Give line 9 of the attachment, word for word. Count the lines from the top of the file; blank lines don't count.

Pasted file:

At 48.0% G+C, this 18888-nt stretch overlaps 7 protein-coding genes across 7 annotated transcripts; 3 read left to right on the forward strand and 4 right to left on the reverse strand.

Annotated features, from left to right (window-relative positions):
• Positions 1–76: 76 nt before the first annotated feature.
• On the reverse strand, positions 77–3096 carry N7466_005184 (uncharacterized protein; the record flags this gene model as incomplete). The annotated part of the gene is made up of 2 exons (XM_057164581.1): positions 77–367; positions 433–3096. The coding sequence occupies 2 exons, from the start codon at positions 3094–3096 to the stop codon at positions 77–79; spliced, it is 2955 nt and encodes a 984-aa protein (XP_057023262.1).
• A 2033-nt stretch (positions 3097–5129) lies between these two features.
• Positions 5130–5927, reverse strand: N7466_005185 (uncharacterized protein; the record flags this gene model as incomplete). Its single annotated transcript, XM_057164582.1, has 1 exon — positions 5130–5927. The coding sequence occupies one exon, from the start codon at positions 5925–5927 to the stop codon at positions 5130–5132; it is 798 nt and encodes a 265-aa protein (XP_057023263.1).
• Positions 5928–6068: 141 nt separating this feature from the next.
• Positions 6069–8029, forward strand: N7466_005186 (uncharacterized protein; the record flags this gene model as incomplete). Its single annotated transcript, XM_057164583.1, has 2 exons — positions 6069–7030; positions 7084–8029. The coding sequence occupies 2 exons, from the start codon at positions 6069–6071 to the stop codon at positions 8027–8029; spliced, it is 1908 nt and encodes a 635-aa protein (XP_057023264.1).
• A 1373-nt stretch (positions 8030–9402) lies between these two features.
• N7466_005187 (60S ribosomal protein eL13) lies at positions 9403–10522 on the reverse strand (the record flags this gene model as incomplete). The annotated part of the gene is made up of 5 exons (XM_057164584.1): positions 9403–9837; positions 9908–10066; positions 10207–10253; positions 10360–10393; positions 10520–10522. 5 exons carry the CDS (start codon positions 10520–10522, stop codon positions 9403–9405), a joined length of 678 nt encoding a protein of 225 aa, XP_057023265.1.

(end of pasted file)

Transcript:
• A 1373-nt stretch (positions 8030–9402) lies between these two features.